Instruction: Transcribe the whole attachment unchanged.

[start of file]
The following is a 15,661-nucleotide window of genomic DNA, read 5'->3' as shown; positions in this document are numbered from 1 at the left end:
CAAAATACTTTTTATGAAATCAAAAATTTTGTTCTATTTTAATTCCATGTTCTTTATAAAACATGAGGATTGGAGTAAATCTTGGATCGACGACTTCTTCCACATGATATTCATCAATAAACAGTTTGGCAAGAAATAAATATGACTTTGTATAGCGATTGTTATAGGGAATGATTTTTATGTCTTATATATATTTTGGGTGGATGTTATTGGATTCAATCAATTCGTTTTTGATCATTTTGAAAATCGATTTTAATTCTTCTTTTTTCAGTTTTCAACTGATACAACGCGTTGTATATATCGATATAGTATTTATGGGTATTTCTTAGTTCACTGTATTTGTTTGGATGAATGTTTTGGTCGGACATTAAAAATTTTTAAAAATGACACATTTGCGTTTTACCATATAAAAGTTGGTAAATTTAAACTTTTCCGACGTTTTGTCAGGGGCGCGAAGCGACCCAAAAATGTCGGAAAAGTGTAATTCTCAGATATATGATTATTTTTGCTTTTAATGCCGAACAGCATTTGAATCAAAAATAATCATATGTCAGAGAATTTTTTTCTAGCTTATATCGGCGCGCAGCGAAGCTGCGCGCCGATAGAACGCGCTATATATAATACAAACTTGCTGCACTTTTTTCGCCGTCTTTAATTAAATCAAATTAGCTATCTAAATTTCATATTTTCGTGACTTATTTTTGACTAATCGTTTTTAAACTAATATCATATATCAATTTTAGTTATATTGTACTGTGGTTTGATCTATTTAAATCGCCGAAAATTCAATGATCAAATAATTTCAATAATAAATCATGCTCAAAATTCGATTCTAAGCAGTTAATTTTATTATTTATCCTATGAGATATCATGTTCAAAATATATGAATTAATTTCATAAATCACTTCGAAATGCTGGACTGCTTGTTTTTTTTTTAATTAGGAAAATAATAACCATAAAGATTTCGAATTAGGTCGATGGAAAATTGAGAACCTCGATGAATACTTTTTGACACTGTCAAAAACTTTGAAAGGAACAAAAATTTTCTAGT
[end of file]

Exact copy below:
The following is a 15,661-nucleotide window of genomic DNA, read 5'->3' as shown; positions in this document are numbered from 1 at the left end:
CAAAATACTTTTTATGAAATCAAAAATTTTGTTCTATTTTAATTCCATGTTCTTTATAAAACATGAGGATTGGAGTAAATCTTGGATCGACGACTTCTTCCACATGATATTCATCAATAAACAGTTTGGCAAGAAATAAATATGACTTTGTATAGCGATTGTTATAGGGAATGATTTTTATGTCTTATATATATTTTGGGTGGATGTTATTGGATTCAATCAATTCGTTTTTGATCATTTTGAAAATCGATTTTAATTCTTCTTTTTTCAGTTTTCAACTGATACAACGCGTTGTATATATCGATATAGTATTTATGGGTATTTCTTAGTTCACTGTATTTGTTTGGATGAATGTTTTGGTCGGACATTAAAAATTTTTAAAAATGACACATTTGCGTTTTACCATATAAAAGTTGGTAAATTTAAACTTTTCCGACGTTTTGTCAGGGGCGCGAAGCGACCCAAAAATGTCGGAAAAGTGTAATTCTCAGATATATGATTATTTTTGCTTTTAATGCCGAACAGCATTTGAATCAAAAATAATCATATGTCAGAGAATTTTTTTCTAGCTTATATCGGCGCGCAGCGAAGCTGCGCGCCGATAGAACGCGCTATATATAATACAAACTTGCTGCACTTTTTTCGCCGTCTTTAATTAAATCAAATTAGCTATCTAAATTTCATATTTTCGTGACTTATTTTTGACTAATCGTTTTTAAACTAATATCATATATCAATTTTAGTTATATTGTACTGTGGTTTGATCTATTTAAATCGCCGAAAATTCAATGATCAAATAATTTCAATAATAAATCATGCTCAAAATTCGATTCTAAGCAGTTAATTTTATTATTTATCCTATGAGATATCATGTTCAAAATATATGAATTAATTTCATAAATCACTTCGAAATGCTGGACTGCTTGTTTTTTTTTTAATTAGGAAAATAATAACCATAAAGATTTCGAATTAGGTCGATGGAAAATTGAGAACCTCGATGAATACTTTTTGACACTGTCAAAAACTTTGAAAGGAACAAAAATTTTCTAGT